- A lack of focus on shared goals (e.g. keeping the government functioning) instead of on conflicting goals (e.g. Obamacare).  Realistic conflict theory and examining moments in history where partisans come together, shows us that compromise and cooperation is often a result of shared goals.  Indeed, moderates are leading the charge toward compromise.  Below is a humorous video where Republican moderate Scott Riggell (who comes from one of the few districts that is not so partisan) explicitly notes that even as he opposes the "Unaffordable Care Act", he recognizes that there is a higher goal at stake.

I'm not sure how we can transcend the current crisis, but hopefully reading the current political news from this perspective can inform an understanding of future debates and help us collectively create situations that no longer lead us to these types of self-inflicted crises.

- Ravi Iyer

 

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Hillary Clinton’s Prescription for Partisan Gridlock is Similar to Chris Christie’s

Given the attention that Hillary Clinton is getting from the press, it is worth noting her prescription for reducing partisan gridlock dovetails well with research on how superordinate/shared goals leads to cooperation and common ground.

When asked for her prescription for partisan gridlock, Clinton sees an opportunity not unlike what Obama saw in 2008. ­“People are stereotypes, they are caricaturized,” says Clinton. “It comes from both sides of the political aisle, it comes from the press. It’s all about conflict, it’s all about personality, and there are huge stakes in the policies that are being debated, and I think there’s a hunger amongst a very significant, maybe even a critical mass of Americans, clustered on the left, right, and center, to have an adult conversation about how we’re going to solve these problems … but it’s not for the fainthearted.” For now, Hillary’s strategy is to sail above these conflicts, mostly by saying nothing to inflame them. “I have a lot of reason to believe, as we saw in the 2012 election, most Americans don’t agree with the extremists on any side of an issue,” says Clinton, “but there needs to continue to be an effort to find common ground, or even take it to higher ground on behalf of the future.”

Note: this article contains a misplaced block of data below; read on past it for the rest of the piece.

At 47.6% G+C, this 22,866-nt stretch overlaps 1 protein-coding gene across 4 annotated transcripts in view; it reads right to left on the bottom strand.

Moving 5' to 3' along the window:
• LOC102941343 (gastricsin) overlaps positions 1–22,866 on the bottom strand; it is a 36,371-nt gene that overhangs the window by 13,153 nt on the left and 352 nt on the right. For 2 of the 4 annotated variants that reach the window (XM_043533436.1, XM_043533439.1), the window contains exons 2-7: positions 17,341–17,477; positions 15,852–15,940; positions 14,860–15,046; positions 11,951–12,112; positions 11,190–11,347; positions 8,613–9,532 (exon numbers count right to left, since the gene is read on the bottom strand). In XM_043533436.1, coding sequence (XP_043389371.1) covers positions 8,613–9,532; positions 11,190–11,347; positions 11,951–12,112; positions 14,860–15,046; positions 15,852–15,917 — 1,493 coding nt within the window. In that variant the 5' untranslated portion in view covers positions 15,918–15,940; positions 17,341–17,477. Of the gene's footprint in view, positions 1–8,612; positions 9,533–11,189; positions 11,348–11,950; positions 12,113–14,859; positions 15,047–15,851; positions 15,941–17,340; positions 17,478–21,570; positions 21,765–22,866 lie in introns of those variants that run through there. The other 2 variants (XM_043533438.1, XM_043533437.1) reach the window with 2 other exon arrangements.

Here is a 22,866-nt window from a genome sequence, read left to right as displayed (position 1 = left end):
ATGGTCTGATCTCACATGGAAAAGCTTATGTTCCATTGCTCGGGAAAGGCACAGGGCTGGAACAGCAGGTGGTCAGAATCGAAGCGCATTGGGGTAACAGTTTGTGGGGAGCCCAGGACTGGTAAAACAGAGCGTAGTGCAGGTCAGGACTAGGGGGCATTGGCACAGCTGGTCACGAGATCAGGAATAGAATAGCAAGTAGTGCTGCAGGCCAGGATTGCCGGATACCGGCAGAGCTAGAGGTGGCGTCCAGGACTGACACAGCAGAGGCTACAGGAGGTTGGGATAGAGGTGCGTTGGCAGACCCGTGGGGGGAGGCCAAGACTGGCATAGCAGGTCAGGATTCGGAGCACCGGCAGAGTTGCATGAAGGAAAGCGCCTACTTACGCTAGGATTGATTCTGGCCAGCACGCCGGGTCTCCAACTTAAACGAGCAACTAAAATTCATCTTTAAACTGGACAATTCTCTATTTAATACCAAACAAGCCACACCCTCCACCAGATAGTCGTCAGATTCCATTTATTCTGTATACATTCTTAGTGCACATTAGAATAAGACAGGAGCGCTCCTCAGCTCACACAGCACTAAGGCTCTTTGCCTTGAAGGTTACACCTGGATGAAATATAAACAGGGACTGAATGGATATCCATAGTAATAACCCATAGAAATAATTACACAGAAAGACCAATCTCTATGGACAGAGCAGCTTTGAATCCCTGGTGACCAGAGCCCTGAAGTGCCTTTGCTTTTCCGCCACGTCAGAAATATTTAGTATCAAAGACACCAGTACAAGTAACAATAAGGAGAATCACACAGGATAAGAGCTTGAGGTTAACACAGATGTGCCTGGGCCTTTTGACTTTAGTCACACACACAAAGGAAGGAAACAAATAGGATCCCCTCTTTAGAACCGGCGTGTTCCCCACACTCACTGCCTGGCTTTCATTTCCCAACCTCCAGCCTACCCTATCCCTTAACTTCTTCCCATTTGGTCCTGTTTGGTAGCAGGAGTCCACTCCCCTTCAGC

Of course, diagnosing the issue and actually solving it are two very different things as we haven't seen a reduction in partisanship during Obama's presidency, so somehow her prescription may have to change if we are to expect a different outcome from a hypothetical Clinton presidency.  Chris Christie has a similar view of the importance of "getting things done" over partisanship, and also has a track record of transcending gridlock as governor of New Jersey.  In coming months, we will try to highlight quotes concerning overcoming gridlock from all potential 2016 candidates, especially as they relate to psychological research on incivility.

- Ravi Iyer

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Democrats and Republicans work together on Patent Reform

Years of research in social psychology and a read of human history tell us that one way to combat incivility in politics is to focus on shared goals.  Democrats and republicans can agree about rewarding people who build businesses and not rewarding patent trolls.  Given that, this is certainly an area where cooperation over shared objectives, as opposed to competition, can breed civility.

From this Politico article

But just as Democrats and Republicans came together to pass the 2011 Leahy-Smith America Invents Act, which brought the most comprehensive change to our nation’s patent laws in 60 years, we again are working in a collaborative, bipartisan way. Our legislation will make it harder for bad actors to succeed, while preserving what has made America’s patent system great.
 

We can only hope that in other areas such as reducing the deficit, improving our nation’s healthcare, improving the economy, and promoting peace, we can also focus on our shared goals, as opposed to our conflicts.

- Ravi Iyer

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Our goal is to educate the public about social science research on improving inter-group relations across moral divides.